The Monmouth Election affords strong proof of the soundness of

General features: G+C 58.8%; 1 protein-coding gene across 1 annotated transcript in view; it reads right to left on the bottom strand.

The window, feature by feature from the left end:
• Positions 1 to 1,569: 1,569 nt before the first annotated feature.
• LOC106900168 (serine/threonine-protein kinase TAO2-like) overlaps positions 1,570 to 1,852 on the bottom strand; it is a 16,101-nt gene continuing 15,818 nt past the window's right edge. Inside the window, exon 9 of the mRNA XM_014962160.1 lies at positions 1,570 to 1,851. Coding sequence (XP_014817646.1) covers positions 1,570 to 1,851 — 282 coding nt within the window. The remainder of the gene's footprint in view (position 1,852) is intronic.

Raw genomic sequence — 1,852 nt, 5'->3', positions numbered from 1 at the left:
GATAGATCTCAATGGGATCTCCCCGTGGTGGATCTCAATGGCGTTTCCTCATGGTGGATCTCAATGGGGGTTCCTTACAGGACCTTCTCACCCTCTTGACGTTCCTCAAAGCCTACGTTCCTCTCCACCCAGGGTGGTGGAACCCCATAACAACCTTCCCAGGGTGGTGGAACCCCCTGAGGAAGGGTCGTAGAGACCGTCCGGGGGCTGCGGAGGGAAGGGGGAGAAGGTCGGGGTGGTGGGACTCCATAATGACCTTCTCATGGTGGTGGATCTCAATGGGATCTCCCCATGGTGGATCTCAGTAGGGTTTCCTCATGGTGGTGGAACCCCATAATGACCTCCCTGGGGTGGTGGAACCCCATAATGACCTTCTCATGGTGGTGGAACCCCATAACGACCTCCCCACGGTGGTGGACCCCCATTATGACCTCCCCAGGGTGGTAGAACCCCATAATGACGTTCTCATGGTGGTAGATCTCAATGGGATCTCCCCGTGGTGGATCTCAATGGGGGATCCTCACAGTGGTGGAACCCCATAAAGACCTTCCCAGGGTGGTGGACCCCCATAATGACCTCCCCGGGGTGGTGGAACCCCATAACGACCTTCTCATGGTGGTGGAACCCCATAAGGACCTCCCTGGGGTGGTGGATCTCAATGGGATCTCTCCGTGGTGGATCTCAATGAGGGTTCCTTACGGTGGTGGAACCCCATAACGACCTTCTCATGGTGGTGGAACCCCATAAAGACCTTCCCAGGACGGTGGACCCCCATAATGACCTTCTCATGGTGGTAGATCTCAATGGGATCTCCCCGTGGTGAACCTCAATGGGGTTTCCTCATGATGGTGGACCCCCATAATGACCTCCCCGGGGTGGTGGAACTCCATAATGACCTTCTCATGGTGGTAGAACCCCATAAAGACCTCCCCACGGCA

popular opinion in regard to the war on which we have again and again insisted. Though the constituency is in South Wales, that is, in a district necessarily affected by the outcry against the Coal-tax, and though the circum- stances under which the vacancy was created must have disgusted many of the Unionists, the Unionist candidate carried the day by a majority of 343. Though this is a slight decrease, there was no falling-off in the Unionist vote, the narrower majority being due to an increase in the Home-rule poll. In our opinion, the result was due to the determination of the electors to do nothing to weaken the Government till the war was over. They realised the necessity for concentra- tion upon the essential object,—the complete defeat of the Boers.